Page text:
'Many African Americans object to the term “Uncle” (or “Aunt”) when used in this context, as it was a southern form of address first used with older enslaved peoples, since they were denied use of courtesy titles.'
He embarked on the task intending not just to rely on historical research but to track down living witnesses to the many tragedies and upheavals that Congo has endured. His efforts were well rewarded…he managed to find Congolese veterans with memories of early white missionaries and colonial officials, and tales of religious uprisings and resistance movements. His witnesses from more modern times include musicians, footballers, political activists, warlords and child soldiers. The result is a vivid panorama of one of the most tormented lands in the world.
When we think about the Civil Rights Act, our minds are drawn to scenes of obstructionist Southern politicians and presidential arm-twisting. But we often forget the broader context of activism and protest in which the bill’s long journey across Capitol Hill took place…These two stories—the political theater inside the Capitol, and the violent tumult of civil rights protests outside it—did not happen independently. Each drove the other. Few pieces of legislation in American history have been as intimately connected to its social context as the Civil Rights Act.
…being reasonable has never worked in history. All other big racial justice movements, all of the big historical figures in racial justice were never reasonable. They were always painted as crazy during their time, and even afterwards…people forget that because they want to look at these things in the past and not the present, and I think people need time and space to understand the sickness of things that happen now, especially because they don’t understand digital lives and our generation…Whiteness will always be the enemy. It’s not like I want to hurt them, it’s not like I want them to have any pain, but like, I just want them to realize that what they have, and to honor the advantages. And I don’t think it’s much to ask to just even acknowledge it.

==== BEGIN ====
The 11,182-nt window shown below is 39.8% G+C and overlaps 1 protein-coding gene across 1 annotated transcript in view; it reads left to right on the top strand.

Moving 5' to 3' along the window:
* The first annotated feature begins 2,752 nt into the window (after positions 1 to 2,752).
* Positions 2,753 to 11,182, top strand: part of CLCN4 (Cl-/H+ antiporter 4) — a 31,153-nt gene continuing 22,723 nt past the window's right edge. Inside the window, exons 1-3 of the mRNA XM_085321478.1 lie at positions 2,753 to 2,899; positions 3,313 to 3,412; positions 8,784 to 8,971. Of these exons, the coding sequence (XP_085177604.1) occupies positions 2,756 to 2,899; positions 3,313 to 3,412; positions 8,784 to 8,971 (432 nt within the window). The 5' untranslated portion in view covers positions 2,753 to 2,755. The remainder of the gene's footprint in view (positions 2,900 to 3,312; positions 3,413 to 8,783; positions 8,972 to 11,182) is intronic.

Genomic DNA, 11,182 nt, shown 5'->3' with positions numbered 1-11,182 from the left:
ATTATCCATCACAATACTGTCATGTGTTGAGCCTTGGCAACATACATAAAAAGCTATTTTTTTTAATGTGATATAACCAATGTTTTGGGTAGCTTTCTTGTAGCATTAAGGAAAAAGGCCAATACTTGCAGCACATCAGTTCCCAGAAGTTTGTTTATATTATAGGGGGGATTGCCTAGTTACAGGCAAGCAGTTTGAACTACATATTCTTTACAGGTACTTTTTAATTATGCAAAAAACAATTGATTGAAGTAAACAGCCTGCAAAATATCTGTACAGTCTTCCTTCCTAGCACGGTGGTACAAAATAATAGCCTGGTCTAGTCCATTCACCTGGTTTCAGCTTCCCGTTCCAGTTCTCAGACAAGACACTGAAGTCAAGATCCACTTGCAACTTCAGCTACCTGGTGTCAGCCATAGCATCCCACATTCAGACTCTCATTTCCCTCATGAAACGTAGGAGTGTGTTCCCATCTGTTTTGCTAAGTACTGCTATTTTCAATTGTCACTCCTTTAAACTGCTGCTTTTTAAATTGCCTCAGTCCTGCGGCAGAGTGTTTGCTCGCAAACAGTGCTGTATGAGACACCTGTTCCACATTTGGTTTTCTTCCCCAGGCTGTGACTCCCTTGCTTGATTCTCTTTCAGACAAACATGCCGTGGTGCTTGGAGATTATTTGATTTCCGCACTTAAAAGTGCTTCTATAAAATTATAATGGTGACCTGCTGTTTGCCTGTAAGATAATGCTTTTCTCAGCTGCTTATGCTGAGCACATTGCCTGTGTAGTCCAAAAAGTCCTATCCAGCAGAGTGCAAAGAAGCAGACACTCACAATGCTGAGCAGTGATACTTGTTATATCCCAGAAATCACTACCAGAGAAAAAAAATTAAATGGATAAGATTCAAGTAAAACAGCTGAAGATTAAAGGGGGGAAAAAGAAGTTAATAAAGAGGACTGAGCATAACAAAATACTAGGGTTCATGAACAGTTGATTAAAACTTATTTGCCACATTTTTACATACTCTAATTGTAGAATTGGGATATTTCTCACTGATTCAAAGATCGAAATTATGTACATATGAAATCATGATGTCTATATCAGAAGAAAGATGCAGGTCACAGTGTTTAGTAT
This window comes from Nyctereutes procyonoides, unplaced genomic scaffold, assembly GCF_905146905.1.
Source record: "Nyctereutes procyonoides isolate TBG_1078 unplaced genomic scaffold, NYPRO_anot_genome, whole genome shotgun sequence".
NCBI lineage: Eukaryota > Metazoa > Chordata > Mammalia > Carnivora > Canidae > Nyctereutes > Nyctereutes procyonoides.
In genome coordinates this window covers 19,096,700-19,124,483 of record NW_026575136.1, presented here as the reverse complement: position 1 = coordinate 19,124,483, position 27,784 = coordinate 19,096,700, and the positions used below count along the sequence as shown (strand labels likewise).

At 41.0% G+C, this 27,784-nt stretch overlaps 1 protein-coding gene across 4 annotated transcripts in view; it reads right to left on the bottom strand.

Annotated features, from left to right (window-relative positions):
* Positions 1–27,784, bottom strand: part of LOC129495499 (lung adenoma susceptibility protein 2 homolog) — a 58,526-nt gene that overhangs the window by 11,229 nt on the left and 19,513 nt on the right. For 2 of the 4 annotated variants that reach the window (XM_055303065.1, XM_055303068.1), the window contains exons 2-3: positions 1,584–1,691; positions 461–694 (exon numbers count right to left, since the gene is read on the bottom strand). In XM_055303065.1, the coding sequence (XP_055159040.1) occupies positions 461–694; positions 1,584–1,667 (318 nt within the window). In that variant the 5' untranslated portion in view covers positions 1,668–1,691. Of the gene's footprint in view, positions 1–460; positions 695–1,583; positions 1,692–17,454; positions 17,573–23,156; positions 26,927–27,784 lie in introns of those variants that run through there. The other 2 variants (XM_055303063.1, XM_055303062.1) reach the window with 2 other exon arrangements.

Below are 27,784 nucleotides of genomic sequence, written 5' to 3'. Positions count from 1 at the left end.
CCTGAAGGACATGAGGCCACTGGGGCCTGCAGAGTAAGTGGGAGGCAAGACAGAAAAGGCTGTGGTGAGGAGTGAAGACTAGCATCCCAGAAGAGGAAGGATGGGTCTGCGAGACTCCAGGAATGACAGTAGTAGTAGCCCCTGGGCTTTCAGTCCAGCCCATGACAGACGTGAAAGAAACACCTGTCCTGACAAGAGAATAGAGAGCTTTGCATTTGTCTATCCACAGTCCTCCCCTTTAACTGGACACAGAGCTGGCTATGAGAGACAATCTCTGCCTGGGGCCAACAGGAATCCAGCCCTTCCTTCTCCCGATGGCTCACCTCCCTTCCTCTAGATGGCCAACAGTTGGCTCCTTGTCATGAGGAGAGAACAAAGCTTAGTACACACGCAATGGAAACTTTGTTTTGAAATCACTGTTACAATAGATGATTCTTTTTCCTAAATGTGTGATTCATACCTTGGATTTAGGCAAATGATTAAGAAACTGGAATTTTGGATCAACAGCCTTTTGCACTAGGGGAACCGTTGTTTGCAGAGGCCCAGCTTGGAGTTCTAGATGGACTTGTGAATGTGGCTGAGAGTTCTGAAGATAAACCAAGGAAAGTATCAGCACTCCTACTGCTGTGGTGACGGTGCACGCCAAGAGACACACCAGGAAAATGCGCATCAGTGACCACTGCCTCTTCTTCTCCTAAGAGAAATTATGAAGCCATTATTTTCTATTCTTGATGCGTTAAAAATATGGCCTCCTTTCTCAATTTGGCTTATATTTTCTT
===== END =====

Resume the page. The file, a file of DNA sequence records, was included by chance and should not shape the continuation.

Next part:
This is not a story about skin color. This is not a story about how race is a social construction. I’d reckon such a story would be boring for you. If it’s not, let me tell you—it would be boring to me. I’m not interested in narrating the tribulations of being, surefire bet, the lightest black person in the room. Nor am I informed enough to tell you of the triumphs. In America, skin color is the x in virtually every social equation. It is predictive. I am quite positive that being lighter has meant privileges that were not afforded to people with browner skin, many privileges that I have not even identified. This is a story about history, about identity.
It looked so beautiful, but I found out on the black side where began my hell.
Johnny Gaddy, 68
of his time at the
Arthur G. Dozier School for Boys, [where] five older black men took a road trip to Marianna, a rural town on the Florida panhandle—historic Klan country—to confront their demons on the reform school’s vast, wooded campus…[researchers] had excavated 55 sets of remains at Dozier’s Boot Hill cemetery, 5 more than they’d originally identified, and 24 more than were indicated in the school’s official records. Other campus locations remain to be searched.